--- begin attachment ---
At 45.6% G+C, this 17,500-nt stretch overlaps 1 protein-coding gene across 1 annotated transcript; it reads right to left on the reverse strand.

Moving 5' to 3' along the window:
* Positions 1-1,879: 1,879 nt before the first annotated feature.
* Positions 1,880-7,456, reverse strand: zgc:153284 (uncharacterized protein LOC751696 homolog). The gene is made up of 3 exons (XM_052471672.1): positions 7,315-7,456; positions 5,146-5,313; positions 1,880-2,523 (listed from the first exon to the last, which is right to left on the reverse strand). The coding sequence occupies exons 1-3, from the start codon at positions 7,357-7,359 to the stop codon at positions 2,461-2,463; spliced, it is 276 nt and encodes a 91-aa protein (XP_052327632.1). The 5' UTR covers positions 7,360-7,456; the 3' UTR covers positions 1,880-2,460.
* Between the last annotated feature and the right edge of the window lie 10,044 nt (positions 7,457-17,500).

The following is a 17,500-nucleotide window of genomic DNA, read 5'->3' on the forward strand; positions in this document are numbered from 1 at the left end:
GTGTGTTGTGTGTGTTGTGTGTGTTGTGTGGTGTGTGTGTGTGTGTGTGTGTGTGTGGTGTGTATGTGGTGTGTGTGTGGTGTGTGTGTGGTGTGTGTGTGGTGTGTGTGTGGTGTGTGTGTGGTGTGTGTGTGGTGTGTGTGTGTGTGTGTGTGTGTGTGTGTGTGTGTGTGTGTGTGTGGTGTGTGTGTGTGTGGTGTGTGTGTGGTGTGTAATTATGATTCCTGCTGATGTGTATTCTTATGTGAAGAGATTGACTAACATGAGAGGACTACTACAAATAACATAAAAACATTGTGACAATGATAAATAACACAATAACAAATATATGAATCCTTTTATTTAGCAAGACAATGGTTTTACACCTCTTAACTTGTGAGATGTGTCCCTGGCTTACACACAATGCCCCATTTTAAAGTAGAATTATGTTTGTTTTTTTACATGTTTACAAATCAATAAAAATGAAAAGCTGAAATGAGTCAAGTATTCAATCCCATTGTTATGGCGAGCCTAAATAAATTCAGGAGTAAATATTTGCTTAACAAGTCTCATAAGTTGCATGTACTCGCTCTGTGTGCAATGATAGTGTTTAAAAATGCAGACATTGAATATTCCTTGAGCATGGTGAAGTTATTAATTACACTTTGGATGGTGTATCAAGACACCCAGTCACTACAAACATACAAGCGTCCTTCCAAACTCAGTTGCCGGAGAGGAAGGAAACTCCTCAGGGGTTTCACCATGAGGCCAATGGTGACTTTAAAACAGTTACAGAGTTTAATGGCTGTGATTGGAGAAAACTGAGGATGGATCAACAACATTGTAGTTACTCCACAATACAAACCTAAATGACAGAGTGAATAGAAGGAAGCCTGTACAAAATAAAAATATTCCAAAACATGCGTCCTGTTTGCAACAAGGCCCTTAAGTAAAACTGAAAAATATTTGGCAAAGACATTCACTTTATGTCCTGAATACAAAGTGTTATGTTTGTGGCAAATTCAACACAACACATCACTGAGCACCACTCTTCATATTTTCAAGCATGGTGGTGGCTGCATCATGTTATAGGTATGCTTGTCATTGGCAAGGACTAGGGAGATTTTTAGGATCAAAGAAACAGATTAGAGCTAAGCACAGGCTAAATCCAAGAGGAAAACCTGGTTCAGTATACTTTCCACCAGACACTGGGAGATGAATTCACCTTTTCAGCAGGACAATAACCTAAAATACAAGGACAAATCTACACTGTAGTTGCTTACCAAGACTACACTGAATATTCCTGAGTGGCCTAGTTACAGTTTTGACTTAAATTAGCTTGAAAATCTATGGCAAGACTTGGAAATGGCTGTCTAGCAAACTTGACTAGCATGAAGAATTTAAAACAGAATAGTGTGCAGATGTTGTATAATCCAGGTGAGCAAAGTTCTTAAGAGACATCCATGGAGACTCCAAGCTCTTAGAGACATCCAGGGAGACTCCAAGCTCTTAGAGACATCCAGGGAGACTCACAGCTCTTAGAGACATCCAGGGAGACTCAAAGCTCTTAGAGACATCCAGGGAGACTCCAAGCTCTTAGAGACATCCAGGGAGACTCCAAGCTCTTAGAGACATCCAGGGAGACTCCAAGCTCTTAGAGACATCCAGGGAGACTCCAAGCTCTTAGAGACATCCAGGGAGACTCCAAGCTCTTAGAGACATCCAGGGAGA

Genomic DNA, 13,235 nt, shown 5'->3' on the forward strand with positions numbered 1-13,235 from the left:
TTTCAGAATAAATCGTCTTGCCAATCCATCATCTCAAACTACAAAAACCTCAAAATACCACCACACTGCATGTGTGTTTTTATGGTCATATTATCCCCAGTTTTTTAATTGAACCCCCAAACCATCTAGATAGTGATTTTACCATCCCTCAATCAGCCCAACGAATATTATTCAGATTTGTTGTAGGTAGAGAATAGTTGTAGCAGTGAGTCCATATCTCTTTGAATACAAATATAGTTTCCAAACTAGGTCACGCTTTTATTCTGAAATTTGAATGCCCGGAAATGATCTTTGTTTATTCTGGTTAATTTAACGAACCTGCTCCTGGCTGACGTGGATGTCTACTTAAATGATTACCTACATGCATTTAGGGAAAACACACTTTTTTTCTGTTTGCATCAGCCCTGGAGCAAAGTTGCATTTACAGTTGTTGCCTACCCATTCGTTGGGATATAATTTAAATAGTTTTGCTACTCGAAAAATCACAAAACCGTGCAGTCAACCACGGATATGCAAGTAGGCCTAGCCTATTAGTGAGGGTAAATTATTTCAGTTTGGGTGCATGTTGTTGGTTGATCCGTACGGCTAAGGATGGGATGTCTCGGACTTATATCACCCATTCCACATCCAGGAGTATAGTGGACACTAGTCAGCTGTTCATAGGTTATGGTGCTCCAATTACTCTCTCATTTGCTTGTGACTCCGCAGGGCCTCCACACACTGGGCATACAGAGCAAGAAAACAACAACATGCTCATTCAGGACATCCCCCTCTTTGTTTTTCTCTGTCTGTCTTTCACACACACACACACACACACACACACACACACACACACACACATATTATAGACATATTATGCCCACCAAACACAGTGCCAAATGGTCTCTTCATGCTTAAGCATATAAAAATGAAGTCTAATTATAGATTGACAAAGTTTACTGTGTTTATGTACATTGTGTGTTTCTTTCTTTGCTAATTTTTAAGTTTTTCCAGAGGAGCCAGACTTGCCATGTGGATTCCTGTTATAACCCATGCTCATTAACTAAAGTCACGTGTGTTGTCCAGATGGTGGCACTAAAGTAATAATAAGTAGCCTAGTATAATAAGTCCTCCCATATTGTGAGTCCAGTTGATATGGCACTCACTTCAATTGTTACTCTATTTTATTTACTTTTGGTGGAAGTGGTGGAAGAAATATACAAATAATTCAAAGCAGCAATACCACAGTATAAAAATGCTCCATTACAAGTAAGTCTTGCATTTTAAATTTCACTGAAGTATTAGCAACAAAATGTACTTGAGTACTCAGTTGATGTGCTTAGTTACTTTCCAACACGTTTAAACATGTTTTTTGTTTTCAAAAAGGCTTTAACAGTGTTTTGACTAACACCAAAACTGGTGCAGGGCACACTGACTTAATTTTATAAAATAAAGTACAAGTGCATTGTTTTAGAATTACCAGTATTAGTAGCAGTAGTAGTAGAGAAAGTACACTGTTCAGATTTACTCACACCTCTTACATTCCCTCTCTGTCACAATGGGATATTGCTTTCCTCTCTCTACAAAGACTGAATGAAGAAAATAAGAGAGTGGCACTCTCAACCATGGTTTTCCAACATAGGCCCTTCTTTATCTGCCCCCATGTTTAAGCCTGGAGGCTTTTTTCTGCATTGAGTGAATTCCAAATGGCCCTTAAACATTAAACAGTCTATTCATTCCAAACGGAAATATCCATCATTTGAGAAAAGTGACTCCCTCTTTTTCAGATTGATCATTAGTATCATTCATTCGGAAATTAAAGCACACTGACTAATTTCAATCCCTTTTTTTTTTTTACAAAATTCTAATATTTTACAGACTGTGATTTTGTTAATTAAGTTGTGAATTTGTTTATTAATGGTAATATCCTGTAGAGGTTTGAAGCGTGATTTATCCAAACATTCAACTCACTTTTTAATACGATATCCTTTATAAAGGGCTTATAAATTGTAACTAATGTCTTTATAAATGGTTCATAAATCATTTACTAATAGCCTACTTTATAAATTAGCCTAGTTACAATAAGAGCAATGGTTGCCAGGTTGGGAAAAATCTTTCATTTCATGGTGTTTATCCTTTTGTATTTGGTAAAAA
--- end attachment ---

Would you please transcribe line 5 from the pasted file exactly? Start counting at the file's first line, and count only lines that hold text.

* Between the last annotated feature and the right edge of the window lie 10,044 nt (positions 7,457-17,500).